While it’s not necessarily fair to compare Arkansas wine to well-known California brands, because that would be like comparing apples to oranges or, in this case, different species of grapes to each other, wine aficionados are discovering they needn’t travel all the way to California to drink in the fruits of the land.

While I’m primarily a dry, white wine drinker, I am also a fan of the Cynthiana (a red) at Mt. Bethel and Chateau Aux Arc. Each vineyard has a different flavor even though they are both from the Cynthiana grape. I’m not into sweet wine though, so the Muscadine was not my style; although I can now say I’ve had it as any good Arkansas-born girl should.

“This is a grand opportunity to try everything and find out what you like,” Yarber explained. McAlister said many people like going with a group and a guide because it’s not as intimidating.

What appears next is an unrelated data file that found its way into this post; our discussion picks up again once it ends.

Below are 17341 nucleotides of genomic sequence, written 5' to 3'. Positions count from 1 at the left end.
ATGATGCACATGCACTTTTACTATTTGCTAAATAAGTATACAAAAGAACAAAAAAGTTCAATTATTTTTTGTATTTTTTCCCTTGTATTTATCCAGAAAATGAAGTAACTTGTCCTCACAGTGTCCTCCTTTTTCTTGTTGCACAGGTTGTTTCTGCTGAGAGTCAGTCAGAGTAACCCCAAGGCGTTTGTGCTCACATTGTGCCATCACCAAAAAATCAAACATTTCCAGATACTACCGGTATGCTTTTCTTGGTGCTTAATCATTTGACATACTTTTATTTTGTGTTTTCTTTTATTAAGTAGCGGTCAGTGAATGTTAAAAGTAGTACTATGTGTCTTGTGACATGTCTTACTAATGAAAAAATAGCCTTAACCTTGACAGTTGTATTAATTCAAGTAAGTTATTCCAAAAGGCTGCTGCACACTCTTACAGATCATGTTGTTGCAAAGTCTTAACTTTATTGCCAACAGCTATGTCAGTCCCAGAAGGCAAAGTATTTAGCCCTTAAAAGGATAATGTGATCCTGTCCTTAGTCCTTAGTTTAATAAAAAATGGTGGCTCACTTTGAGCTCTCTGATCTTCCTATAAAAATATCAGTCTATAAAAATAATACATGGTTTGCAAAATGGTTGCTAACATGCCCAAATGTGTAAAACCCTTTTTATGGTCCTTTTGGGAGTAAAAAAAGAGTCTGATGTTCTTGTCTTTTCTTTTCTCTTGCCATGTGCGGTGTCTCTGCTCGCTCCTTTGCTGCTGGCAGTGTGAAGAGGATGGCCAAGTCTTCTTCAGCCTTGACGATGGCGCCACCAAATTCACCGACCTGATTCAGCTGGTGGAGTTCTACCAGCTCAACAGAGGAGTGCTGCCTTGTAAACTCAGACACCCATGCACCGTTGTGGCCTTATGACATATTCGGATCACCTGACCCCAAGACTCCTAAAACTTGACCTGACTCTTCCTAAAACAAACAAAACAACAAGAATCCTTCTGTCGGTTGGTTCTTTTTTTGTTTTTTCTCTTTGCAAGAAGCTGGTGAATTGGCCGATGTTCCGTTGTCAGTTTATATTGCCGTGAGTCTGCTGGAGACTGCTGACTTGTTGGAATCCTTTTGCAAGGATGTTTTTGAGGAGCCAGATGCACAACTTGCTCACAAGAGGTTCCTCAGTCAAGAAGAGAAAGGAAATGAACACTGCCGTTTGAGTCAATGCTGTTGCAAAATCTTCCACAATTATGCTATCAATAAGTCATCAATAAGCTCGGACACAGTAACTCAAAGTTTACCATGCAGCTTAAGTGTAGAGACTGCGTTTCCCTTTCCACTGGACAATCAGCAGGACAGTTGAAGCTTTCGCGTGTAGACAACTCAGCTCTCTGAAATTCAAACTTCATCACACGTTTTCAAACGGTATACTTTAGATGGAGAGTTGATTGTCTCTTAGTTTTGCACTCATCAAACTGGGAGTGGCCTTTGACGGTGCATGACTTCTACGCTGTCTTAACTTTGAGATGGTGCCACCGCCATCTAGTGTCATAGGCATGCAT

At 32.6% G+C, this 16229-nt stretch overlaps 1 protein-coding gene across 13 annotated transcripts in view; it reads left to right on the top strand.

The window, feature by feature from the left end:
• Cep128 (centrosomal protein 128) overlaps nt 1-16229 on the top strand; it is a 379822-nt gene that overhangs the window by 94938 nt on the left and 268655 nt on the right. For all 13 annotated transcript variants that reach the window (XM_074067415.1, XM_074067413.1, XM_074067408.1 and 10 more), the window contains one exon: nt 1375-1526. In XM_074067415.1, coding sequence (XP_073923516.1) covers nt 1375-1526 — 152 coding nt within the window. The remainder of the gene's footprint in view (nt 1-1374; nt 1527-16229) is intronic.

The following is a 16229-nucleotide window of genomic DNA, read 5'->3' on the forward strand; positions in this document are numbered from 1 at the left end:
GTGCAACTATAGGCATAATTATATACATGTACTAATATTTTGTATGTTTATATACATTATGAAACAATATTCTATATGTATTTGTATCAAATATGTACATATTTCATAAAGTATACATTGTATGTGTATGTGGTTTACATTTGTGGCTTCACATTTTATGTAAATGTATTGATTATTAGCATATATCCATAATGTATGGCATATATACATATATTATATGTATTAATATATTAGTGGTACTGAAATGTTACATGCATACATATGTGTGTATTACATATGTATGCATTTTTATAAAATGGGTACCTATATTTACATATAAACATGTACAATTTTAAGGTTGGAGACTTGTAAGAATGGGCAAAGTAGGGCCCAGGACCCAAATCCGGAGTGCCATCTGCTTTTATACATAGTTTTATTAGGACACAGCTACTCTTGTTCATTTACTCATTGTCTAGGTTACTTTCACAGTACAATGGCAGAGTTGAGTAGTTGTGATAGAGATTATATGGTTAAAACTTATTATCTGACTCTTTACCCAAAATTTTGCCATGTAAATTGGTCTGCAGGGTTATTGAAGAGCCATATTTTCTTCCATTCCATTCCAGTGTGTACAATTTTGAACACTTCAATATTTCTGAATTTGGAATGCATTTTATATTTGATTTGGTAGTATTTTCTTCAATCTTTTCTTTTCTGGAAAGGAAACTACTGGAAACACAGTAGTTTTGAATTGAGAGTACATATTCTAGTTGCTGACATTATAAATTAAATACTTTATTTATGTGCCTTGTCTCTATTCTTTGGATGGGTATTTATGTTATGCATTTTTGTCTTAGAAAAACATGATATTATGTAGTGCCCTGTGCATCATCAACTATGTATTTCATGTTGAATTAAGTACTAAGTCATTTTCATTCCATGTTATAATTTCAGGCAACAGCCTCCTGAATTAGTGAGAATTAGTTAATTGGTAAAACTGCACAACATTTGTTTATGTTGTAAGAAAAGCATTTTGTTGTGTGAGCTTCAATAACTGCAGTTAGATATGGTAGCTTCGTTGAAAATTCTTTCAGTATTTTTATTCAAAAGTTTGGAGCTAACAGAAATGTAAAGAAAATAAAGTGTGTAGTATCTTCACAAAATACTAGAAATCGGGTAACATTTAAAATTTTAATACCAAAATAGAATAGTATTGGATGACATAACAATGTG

“You drink wine for your enjoyment and you need to not care what other people think,” said Mary Jane Cains of Mt. Bethel.

As if a full day of tasting wine and enjoying a delicious meal with a fun group of people weren’t enough, I also purchased wine and some gifts for some girlfriends. Yarber said some people buy a case of wine to take home with them.

In addition to the guided tour, a self-guided tour will be available through the park soon. Tour material will include detailed driving directions, a map and information about each winery in the Arkansas River Valley. For more information about Mount Magazine State Park, the wine tour, or other programs, phone 877-665-6343 and visit


Submitted by the Arkansas Department of Parks & Tourism